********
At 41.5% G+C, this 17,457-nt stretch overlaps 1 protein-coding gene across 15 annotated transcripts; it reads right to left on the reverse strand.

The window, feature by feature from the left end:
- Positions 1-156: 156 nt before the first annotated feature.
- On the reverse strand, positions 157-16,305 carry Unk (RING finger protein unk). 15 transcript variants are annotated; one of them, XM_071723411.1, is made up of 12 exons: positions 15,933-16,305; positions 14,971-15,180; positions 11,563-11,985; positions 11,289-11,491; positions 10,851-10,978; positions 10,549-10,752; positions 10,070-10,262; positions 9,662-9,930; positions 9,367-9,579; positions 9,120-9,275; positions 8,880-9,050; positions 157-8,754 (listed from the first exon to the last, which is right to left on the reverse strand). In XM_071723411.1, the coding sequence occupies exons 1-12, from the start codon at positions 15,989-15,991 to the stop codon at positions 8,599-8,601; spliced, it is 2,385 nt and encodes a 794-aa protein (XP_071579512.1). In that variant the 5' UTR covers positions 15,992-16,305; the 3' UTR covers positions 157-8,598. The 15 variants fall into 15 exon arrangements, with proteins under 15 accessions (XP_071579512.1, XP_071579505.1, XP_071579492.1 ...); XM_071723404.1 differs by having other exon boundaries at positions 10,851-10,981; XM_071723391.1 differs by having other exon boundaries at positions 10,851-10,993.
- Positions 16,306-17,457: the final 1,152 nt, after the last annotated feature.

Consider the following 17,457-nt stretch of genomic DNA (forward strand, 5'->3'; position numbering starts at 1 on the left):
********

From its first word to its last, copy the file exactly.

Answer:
At 41.5% G+C, this 17,457-nt stretch overlaps 1 protein-coding gene across 15 annotated transcripts; it reads right to left on the reverse strand.

The window, feature by feature from the left end:
- Positions 1-156: 156 nt before the first annotated feature.
- On the reverse strand, positions 157-16,305 carry Unk (RING finger protein unk). 15 transcript variants are annotated; one of them, XM_071723411.1, is made up of 12 exons: positions 15,933-16,305; positions 14,971-15,180; positions 11,563-11,985; positions 11,289-11,491; positions 10,851-10,978; positions 10,549-10,752; positions 10,070-10,262; positions 9,662-9,930; positions 9,367-9,579; positions 9,120-9,275; positions 8,880-9,050; positions 157-8,754 (listed from the first exon to the last, which is right to left on the reverse strand). In XM_071723411.1, the coding sequence occupies exons 1-12, from the start codon at positions 15,989-15,991 to the stop codon at positions 8,599-8,601; spliced, it is 2,385 nt and encodes a 794-aa protein (XP_071579512.1). In that variant the 5' UTR covers positions 15,992-16,305; the 3' UTR covers positions 157-8,598. The 15 variants fall into 15 exon arrangements, with proteins under 15 accessions (XP_071579512.1, XP_071579505.1, XP_071579492.1 ...); XM_071723404.1 differs by having other exon boundaries at positions 10,851-10,981; XM_071723391.1 differs by having other exon boundaries at positions 10,851-10,993.
- Positions 16,306-17,457: the final 1,152 nt, after the last annotated feature.

Consider the following 17,457-nt stretch of genomic DNA (forward strand, 5'->3'; position numbering starts at 1 on the left):